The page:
Treaty of Belgrade

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Political situation in 1739, after Treaty of Belgrade

The Treaty of Belgrade (Russian: Белградский мир, Turkish: Belgrad antlaşması) was the peace treaty signed on September 18, 1739 in Belgrade, Habsburg Kingdom of Serbia (today Republic of Serbia), by the Ottoman Empire on one side and the Habsburg Monarchy on the other.

This treaty ended the hostilities of the two-year Austro-Turkish War, 1737-1739, in which the Habsburgs joined Imperial Russia in its fight against the Ottomans. With the Treaty of Belgrade, the Habsburgs ceded the Kingdom of Serbia with Belgrade, the southern part of the Banat of Temeswar and northern Bosnia to the Ottomans, and Oltenia, gained by the Treaty of Passarowitz in 1718, to Wallachia (an Ottoman subject), and set the demarcation line to the rivers Sava and Danube. The Habsburg withdrawal forced Russia to accept peace at the Russo-Turkish War, 1735-1739 with the Treaty of Niš, whereby it was allowed to build a port at Azov, gaining a foothold on the Black Sea.[1]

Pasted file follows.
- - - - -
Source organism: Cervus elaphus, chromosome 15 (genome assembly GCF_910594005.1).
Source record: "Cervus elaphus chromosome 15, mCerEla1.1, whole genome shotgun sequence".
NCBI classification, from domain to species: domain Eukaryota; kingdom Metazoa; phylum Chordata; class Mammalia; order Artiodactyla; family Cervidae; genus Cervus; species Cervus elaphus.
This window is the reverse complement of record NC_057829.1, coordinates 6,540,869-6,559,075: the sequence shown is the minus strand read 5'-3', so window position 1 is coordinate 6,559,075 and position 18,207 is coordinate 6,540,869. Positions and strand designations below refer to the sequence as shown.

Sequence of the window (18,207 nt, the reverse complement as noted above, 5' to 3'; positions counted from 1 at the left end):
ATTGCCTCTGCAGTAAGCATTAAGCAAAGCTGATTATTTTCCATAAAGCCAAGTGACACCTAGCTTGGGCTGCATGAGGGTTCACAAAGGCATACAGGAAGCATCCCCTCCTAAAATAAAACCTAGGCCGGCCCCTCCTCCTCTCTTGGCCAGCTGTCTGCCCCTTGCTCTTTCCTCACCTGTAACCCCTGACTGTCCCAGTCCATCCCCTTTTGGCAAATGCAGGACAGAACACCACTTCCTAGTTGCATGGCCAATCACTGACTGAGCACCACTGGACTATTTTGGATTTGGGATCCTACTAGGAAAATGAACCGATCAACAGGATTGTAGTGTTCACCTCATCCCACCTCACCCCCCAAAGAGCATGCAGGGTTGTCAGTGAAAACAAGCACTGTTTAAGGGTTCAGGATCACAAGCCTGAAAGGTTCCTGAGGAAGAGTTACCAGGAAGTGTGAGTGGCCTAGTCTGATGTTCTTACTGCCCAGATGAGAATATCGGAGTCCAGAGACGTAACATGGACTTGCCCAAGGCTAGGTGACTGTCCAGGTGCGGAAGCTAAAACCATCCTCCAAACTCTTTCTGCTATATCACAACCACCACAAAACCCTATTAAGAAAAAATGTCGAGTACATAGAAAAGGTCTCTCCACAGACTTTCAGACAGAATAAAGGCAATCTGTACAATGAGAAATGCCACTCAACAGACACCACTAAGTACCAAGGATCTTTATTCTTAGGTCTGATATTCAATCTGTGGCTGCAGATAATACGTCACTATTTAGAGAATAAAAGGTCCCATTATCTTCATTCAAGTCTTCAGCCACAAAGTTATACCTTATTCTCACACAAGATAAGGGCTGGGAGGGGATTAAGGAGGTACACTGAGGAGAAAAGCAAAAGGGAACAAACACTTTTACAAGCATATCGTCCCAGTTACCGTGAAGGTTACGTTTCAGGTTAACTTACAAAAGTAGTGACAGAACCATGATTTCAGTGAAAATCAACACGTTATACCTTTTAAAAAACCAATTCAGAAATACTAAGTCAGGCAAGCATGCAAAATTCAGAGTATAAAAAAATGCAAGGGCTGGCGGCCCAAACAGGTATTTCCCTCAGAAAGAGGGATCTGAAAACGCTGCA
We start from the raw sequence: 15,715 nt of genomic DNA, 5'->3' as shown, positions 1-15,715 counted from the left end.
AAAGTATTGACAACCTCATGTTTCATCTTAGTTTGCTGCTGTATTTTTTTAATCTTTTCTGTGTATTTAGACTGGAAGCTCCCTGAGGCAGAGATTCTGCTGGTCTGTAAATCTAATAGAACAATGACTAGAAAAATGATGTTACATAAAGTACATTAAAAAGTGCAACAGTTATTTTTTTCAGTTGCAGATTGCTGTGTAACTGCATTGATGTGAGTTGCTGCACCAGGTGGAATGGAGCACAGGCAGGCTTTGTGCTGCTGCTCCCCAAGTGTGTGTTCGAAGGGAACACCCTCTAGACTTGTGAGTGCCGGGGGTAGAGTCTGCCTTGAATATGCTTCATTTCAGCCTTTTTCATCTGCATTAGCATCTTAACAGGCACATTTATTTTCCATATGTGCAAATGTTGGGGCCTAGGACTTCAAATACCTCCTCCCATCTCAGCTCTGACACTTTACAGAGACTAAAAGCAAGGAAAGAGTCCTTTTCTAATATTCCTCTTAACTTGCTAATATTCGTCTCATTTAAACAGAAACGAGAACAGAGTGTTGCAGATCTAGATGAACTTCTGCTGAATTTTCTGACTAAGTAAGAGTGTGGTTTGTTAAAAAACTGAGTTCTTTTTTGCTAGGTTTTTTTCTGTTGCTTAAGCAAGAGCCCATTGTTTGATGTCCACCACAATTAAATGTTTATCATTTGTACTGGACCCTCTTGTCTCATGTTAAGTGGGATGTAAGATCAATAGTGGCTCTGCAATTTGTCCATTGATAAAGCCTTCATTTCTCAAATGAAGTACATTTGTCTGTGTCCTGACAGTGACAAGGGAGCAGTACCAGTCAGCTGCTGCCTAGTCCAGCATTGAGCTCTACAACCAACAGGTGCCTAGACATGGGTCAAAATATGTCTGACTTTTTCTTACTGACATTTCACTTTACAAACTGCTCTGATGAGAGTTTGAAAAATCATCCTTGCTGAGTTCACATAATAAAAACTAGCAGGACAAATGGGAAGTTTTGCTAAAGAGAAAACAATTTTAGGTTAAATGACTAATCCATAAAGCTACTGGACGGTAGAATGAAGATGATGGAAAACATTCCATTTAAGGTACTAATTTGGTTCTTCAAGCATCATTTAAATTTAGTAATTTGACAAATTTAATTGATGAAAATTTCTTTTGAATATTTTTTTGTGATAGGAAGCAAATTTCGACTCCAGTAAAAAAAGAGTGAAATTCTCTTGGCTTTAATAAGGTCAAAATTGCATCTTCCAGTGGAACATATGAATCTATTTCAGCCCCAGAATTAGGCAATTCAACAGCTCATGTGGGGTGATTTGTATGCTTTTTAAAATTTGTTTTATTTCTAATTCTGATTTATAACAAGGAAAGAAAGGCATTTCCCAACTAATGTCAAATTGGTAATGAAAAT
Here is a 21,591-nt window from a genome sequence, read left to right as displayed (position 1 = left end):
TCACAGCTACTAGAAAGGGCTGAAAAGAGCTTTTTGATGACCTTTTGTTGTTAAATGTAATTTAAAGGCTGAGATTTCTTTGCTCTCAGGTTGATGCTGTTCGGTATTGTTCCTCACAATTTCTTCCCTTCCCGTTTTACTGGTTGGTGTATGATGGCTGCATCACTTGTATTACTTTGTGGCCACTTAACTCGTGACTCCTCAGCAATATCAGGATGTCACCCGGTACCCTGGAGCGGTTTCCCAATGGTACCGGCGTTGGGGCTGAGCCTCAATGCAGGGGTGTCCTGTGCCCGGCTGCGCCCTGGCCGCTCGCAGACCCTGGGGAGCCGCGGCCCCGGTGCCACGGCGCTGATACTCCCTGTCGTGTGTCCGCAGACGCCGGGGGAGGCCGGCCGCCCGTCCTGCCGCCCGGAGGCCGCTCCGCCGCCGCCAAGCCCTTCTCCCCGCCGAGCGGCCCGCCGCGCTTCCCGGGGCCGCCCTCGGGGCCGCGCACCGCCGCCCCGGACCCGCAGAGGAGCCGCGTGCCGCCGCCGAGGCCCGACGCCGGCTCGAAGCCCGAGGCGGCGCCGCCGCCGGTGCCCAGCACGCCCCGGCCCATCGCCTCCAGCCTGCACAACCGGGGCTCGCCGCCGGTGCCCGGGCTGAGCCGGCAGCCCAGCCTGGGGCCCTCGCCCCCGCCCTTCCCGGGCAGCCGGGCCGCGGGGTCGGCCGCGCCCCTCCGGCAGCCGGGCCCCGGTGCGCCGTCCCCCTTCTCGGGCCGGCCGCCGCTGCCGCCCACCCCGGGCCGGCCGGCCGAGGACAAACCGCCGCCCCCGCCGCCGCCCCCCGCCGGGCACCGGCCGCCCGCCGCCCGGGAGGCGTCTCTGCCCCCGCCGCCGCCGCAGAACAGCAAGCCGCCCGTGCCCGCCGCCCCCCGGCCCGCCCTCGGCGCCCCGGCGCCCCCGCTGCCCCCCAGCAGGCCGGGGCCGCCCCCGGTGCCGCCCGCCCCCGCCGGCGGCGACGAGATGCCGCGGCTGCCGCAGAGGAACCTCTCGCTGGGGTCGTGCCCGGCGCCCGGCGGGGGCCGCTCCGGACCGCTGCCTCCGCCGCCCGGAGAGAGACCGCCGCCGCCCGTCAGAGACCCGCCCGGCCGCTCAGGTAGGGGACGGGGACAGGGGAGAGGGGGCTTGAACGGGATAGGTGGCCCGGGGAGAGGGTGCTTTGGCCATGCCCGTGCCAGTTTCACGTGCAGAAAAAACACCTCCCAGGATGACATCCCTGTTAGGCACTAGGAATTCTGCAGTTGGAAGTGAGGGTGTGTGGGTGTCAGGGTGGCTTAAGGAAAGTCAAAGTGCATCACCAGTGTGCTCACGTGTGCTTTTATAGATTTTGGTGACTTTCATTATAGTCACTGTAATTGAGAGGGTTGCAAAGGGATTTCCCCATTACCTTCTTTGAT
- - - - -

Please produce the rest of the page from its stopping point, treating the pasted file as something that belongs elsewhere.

The Treaty of Belgrade effectively ended the Kingdom of Serbia which had existed since 1718. This territory would await the next Habsburg-Ottoman war to be temporarily again included into the Habsburg Monarchy in 1788 with the help of Koča Anđelković.[2]

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References[edit]

  1. ^ Treaty of Nis (1739), Alexander Mikaberidze, Conflict and Conquest in the Islamic World: A Historical Encyclopedia, ed. Alexander Mikaberidze, (ABC-CLIO, 2011), 647.
  2. ^ Dennis P. Hupchick, The Balkans:From Constantinople to Communism, (Palgrave Macmillan, 2002), 213.

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